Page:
Unless it can be put down to disharmony within the Cabinet or intransigence on the part of the Minister of Police, they say.

As for the future of the AGOA then, for the moment don’t hold your breath but rather cross your fingers that Cabinet as a whole will come out of its ideological bubble, if this is the case.

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Private Security Industry Bill comes closer

Motive for Private Security Bill unclear…..

adt securityAs of this date, the Private Security Industry Bill still remains for signature by President Zuma passing it into law, having had the contentious clause that South Africans must own at least 49% of shareholding of any security companies, as proscribed in the original Bill passed by Parliament, increased to 51%.

However, from statements made by senior officials in the department of police and the minister himself it seems quite possible that government will push the law through despite the stated objections of security  industry associations and the possibility of the industry taking government to court on the matter.

The Bill introduced two years by minister Nathi Mathethwa, then a protégé of president Zuma but now reduced to the post of minister of arts and culture, posed the reasons for a controlling number of 51% being the result of the possibility of national security breaches by foreigners in South Africans affairs. This has never been defined.

Ek is die Suid-Afrikaanse

Such a matter was stated by the local security industry as being absurd since most South African management, local shareholders and certainly the majority of employees were South Africans anyway. In can only be assumed that the government thinks their are “plants” by foreign countries working in the industry, or alternatively, the reasons given by the state are a cover for some other motive, as of yet not clear.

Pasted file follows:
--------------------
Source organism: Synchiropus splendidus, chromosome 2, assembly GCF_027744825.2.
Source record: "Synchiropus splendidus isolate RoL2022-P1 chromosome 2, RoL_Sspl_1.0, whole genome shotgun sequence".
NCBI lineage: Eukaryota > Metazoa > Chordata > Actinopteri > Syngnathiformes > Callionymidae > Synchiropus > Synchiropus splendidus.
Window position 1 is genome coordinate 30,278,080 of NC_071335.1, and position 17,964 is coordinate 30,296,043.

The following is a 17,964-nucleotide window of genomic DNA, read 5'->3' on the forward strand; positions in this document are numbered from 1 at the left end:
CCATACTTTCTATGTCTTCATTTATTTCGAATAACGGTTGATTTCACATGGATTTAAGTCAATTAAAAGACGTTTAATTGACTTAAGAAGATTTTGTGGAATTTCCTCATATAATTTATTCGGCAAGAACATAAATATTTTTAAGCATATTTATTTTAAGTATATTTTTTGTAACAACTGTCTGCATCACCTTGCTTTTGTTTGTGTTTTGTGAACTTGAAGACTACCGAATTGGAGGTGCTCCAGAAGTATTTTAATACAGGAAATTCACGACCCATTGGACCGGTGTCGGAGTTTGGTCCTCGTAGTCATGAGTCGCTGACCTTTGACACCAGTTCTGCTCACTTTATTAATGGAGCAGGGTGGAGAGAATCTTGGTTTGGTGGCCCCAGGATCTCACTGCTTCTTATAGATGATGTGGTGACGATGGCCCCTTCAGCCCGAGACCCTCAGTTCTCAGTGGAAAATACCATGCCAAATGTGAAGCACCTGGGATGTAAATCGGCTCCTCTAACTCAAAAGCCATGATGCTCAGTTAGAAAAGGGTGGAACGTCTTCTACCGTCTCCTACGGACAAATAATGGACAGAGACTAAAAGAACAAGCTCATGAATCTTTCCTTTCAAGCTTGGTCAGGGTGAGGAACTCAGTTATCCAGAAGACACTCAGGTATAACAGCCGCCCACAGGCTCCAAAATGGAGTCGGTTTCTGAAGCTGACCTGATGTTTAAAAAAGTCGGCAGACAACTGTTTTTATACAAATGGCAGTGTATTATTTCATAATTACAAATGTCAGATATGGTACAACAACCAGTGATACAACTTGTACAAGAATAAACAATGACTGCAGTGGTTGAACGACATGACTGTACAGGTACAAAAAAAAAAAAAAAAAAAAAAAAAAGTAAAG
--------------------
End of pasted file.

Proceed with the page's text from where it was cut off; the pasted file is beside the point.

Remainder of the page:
Immediately the Bill was tabled, opposition members in Parliament pointed out that such a law would place SA not only in violation of international trade agreements but place the country in jeopardy of renewal of AGOA by the United States, of valuable export trading advantage to South Africa.

Particularly, South Africa is in danger of violating GATT agreements, but the minister of police has responded with the names of other countries discounting international agreements on the issue of local ownership control.

In a rush to close Parliament for the May elections last year, the Private Security Industry Bill, with other Bills, was hammered through Parliament using every possible ANC vote but, however with the 51% clause reduced to 49%.  This has now been reversed.

Trade and Industry unconcerned

Unless the Bill is returned to Parliament unsigned, a course, which would seemingly make the new police minister Nkosinathi Nhleko unhappy, and with minister of trade and industry (DTI), Rob Davies, appearing ambivalent on the whole issue, all would seem set for a suicidal dive into unknown international trading waters as far as obligations are concerned.

This is despite a trade delegation visit to the US on the subject. Recent statements by US congressmen and a joint letter addressed by them to SA on other possible violations of GATT by the DTI, particularly on poultry import issues threatening AGOA, are all being played down by cabinet ministers.

 American Chamber of Commerce in SA have pointed to the difficulty, not only with B-BBEE but with this proposal, the difficulty US/SA companies operating in South Africa have with their head offices in parting with ownership of their companies.

The police minister says that he “finds that South Africa will meet its trade obligations under GATT and the action will not threaten AGOA” – an unusual statement for a minister of police, whilst DTI itself, or the minister of trade and industry, still seem have their heads well below the water line.

Under the skin

Eventually, it will emerge what it that is so worrying to the department of police about companies like ADT, Tyco, Securitas, Chubb and the many Japanese, Korean and British companies involved in the manufacture and supply of security equipment….. all at the risk of disinvestment or, worse, maybe an imagined xenophobic wish for these countries not to employ ex-pats or immigrants from other parts of Africa. 

Other articles in this category or as background

No moves on new Private Security Industry law – ParlyReportSA